Ecosystems at the Arboretum
The Overland Park Arboretum & Botanical Gardens offers homeowners, landscapers and arborists an opportunity to view and evaluate a wide variety of trees and ecosystems, including rare plant species. Plantings in the Arboretum are carefully selected for suitability to local soil and climate conditions, insect and disease resistance and overall low maintenance requirements.
Please click below to learn more about each type of ecosystem available to visit at the Arboretum and Botanical Gardens. Ecosystems change seasonally, so be sure to visit during all four seasons. Maps are available online and in the visitor center.
Much of the Arboretum was once prairie. Prairies occur in temperate climates (such as Kansas) with grasses, rather than trees, as the dominant vegetation type. A “mesic” prairie has good drainage and soil moisture during the growing season and therefore is more endangered, since it is most likely to be converted to agriculture. The north entrance to the Arboretum and the area surrounding Margaret's Pond represent a prairie ecosystem showing human disturbances such as grazing and probably cropping on the north edge of the site. Remnants of prairie can be seen, including Big Bluestem, Little Bluestem and Indian Grass.
The Dry Oak-Hickory forest is a typical ecosystem for this area, as well as for much of eastern and central North America. Post Oak, Black Oak and Shagbark Hickory, the dominant trees here, are examples of “deciduous” trees, meaning they lose their leaves in the fall and winter. This ecosystem lies above the flood plains on the north side of Wolf Creek and on the upland areas south of the creek, where it grades into old field areas to the south. The oak-hickory forest is a typical ecosystem for this area and contains Post Oak, Black Oak and Shagbark Hickory as dominant species as well as rock out-croppings and rock layers at the surface. This area is showing signs of succession with many pioneer invading species.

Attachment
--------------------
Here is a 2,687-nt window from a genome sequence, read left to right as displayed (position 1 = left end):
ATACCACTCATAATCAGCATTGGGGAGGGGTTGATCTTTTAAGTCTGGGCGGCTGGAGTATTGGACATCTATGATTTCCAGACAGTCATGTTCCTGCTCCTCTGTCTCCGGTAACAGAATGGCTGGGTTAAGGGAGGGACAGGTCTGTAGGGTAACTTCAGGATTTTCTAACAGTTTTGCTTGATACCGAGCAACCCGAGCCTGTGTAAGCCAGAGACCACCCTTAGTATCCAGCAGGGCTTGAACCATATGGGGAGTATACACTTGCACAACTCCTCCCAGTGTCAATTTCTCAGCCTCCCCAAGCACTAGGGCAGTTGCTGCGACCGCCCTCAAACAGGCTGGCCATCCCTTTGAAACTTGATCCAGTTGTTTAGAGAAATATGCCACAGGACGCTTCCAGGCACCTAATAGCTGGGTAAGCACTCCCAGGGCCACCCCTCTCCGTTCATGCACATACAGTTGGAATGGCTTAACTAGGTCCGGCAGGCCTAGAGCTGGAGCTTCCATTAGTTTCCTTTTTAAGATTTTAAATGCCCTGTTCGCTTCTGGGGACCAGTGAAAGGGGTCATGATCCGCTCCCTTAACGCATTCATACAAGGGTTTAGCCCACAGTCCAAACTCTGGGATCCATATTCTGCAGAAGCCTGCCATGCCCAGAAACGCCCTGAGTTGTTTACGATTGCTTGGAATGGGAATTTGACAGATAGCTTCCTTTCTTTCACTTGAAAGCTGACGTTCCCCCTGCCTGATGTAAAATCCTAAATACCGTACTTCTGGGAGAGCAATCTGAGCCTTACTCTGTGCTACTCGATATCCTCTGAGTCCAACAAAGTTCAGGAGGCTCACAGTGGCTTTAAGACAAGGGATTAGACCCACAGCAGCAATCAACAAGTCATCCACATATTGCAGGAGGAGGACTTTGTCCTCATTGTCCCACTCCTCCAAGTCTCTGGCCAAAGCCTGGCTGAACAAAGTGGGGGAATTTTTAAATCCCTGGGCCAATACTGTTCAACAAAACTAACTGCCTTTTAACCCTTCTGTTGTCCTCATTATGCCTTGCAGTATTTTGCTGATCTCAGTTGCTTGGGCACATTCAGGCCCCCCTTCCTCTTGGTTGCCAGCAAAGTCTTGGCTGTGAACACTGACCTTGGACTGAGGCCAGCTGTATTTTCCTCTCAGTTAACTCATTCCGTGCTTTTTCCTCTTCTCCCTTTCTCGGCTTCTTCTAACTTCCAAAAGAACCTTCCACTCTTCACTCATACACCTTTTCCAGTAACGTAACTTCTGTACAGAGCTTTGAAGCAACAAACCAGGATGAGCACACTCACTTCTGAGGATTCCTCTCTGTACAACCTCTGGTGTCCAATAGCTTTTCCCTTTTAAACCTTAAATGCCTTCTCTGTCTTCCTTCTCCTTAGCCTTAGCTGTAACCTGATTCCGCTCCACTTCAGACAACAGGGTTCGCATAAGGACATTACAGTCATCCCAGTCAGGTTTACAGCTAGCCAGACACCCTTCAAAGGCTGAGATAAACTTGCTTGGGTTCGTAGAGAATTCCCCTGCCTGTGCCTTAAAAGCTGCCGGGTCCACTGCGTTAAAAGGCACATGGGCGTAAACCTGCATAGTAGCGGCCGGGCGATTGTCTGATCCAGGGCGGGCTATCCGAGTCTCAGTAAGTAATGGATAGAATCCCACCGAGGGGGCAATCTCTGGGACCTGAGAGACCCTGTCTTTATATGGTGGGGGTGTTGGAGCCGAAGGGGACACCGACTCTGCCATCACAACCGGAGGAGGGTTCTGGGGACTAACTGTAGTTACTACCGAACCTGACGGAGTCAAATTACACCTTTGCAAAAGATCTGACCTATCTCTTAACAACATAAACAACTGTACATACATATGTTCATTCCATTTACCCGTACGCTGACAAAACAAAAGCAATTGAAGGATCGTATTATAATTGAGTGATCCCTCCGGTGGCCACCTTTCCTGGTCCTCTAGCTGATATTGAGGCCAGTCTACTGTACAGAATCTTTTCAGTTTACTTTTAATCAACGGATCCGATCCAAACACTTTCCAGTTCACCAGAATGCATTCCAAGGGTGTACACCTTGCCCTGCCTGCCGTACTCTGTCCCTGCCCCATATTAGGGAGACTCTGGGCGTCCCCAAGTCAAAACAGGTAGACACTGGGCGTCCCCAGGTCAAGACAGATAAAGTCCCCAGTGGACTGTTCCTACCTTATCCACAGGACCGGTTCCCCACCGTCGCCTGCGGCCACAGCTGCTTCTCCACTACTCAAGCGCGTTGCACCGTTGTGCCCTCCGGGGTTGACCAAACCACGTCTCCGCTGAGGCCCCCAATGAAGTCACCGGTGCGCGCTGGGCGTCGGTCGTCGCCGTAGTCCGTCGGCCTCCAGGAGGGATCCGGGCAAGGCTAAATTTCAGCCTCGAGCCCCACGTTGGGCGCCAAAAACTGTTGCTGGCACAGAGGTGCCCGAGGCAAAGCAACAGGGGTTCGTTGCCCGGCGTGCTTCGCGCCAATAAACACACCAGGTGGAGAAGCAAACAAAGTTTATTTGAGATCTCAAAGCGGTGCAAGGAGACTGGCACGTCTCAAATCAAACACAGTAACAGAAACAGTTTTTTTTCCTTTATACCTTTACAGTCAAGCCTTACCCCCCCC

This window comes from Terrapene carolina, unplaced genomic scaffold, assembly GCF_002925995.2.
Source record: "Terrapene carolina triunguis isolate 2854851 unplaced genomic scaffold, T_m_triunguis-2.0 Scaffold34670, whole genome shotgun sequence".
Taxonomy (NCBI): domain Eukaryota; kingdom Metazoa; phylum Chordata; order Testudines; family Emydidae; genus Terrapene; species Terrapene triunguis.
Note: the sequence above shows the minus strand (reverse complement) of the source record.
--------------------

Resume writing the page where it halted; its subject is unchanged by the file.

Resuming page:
The Mesic Oak-Hickory ecosystem is found along the lower, south side of the Wolf Creek floodplain. Because it lies on a slope that faces north, it receives less sunlight and has cooler, moister soil that supports the largest trees in the Arboretum, such as Red Oak, Shagbark Hickory and White Ash, along with an abundance of spring wildflowers. This ecosystem occurs in a narrow strip along Wolf Creek and is bounded on the north by the Wolf Creek floodplain and on the south by the limestone cliff. The deep, moist soils support the largest trees on the property, including Red Oak, Chinkapin Oak, Shagbark Hickory, White Ash, Black Walnut, Butternut, Hickory, Hackberry and Bur Oak. The presence of Paw Paw and Leatherwood shows some resemblance to the Ozark region. The rich soil supports an abundance of spring wildflowers. This is probably the most unique and fragile ecosystem on the site. Its deep, rocky draws are visible from the Bluff Trail.
Overland Park, KS 66013
|The Arboretum is open seven days a week.
Oct. 1-April 9: 8:00 a.m.-5:00 p.m.
April 10-Sept. 30: 8:00 a.m.-7:30 p.m.
(Fourth Saturday of June: closes at Noon)
Dec. 25 - Closed
Free for members of Friends of the Arboretum
$1.00 Child 6-12
Free 5 years and younger
No admission charge on Tuesdays.